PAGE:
Craftsmen race to get idols ready in time
With clay and plaster of Paris strewn around and the radio humming on a low volume, Thakurdwar-based murtikar (idol-artist) Pradeep Madhuskar, has not had the time to take a lunch break over the last two weeks.mumbai Updated: Aug 29, 2011 01:21 IST
With clay and plaster of Paris strewn around and the radio humming on a low volume, Thakurdwar-based murtikar (idol-artist) Pradeep Madhuskar, has not had the time to take a lunch break over the last two weeks.
With more than 25 small-sized Ganesh idols waiting in line to be coloured and another couple of eco-friendly idols drying in the sun, Madhuskar and his team of 15 murtikars have converted their workshop into their temporary home in Kalbadevi.
“Though work began during Dusshera last year, the last few days before the Ganesh festival make all the difference,” said Madhuskar, who specialises in creating Ganpati idols placed at homes. Like Madhuskar, other city-based murtikars have been working over-time to add finishing touches to the idols.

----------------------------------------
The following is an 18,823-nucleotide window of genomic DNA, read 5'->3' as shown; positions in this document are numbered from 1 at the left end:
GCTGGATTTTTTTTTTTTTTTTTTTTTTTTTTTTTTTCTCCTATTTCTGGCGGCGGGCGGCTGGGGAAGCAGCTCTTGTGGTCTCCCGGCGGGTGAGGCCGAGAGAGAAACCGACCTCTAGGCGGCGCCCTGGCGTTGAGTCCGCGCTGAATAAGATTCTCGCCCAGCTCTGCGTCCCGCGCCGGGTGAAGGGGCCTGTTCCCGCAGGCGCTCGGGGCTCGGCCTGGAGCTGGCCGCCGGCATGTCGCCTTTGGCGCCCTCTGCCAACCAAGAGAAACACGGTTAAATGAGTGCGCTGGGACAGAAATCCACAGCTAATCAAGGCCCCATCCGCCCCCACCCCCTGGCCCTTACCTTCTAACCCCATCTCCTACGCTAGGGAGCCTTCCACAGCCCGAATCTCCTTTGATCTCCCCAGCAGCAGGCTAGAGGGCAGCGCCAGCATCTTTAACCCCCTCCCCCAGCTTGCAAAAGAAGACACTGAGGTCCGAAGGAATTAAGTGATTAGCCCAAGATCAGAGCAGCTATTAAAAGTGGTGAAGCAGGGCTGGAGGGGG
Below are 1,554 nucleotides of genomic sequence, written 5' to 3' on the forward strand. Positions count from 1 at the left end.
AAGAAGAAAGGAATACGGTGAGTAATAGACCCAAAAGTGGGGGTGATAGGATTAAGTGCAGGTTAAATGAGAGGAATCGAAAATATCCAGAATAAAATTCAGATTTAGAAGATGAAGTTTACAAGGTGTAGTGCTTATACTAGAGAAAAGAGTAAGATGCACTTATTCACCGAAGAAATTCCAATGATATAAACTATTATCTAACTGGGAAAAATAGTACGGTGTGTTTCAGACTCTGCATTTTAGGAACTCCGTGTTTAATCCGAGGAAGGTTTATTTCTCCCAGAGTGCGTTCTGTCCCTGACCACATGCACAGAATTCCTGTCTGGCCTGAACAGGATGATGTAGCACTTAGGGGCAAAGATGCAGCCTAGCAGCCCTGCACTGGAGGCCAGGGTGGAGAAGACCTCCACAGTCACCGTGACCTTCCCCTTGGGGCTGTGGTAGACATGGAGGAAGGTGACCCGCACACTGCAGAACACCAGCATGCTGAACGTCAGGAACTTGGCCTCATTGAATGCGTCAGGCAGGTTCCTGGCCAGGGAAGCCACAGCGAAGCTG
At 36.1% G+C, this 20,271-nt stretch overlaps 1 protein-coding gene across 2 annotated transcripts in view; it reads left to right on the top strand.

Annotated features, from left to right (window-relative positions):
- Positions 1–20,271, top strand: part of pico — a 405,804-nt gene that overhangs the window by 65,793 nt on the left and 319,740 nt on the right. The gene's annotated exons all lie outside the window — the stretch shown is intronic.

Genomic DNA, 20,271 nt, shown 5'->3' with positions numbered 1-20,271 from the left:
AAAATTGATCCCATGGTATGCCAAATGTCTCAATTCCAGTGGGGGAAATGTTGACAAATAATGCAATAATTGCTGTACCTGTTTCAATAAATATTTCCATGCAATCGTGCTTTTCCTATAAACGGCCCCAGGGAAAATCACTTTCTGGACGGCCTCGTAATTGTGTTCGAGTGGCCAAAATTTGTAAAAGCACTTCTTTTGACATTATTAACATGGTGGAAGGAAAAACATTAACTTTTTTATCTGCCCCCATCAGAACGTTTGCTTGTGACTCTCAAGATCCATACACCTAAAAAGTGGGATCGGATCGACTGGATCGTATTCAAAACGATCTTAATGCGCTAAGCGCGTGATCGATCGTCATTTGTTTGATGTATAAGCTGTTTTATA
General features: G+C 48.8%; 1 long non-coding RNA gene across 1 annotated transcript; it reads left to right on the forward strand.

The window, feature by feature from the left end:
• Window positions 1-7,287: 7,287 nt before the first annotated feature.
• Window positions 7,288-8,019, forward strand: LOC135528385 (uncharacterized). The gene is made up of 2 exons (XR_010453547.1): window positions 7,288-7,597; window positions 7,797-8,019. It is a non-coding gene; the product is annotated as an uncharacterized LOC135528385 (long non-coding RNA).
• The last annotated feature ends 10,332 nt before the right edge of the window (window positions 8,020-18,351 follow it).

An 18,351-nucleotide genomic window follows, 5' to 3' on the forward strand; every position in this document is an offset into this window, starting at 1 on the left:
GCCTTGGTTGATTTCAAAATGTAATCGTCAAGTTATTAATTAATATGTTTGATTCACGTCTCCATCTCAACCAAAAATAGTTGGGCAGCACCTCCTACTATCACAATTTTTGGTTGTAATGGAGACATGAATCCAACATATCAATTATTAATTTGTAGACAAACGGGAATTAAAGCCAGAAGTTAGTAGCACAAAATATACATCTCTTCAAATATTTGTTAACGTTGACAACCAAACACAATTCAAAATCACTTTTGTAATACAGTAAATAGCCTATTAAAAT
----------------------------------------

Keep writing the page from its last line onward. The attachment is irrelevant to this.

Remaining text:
At a workshop near Parel railway station, Sushma Berde and her team of jewellery designers have been spending hours mixing and matching precious stones and metal. “We have to first survey the mandals and check the colour of the set design and the idol’s attire. Based on the colours, we work out our combinations,” said Berde, who will be adorning the Khetwadi ka Raja (12 feet) and Borivli ka Raja (8 feet) this year, besides 45 other home ganpati idols. “We get the stones and crystals from wholesalers in Pydhonie and Bhuleshwar and work in tandem with idol-makers.
Designing the jewellery and ensuring a perfect fit is a gratifying experience,” added Berde.
Berde has been working closely with murtikar Vijay Khatu, who is creating the city’s tallest Ganpati idol this year at Ganesh Galli (22 feet) in Parel. “We were given a brief about the theme of the pandal this year and based on those specifications, we came up with the concept of the idol,” said Khatu. “There are around 200 home ganpatis being crafted in my workshop right now,” he added. Just a few metres away, Santosh Kambli and his father, Ratnakar Kambli have been adding final touches to the King of the city, the Lalbaugcha Raja. “For 78 years, we haven’t changed the expression of the murtis we create in our workshop,” said Santosh.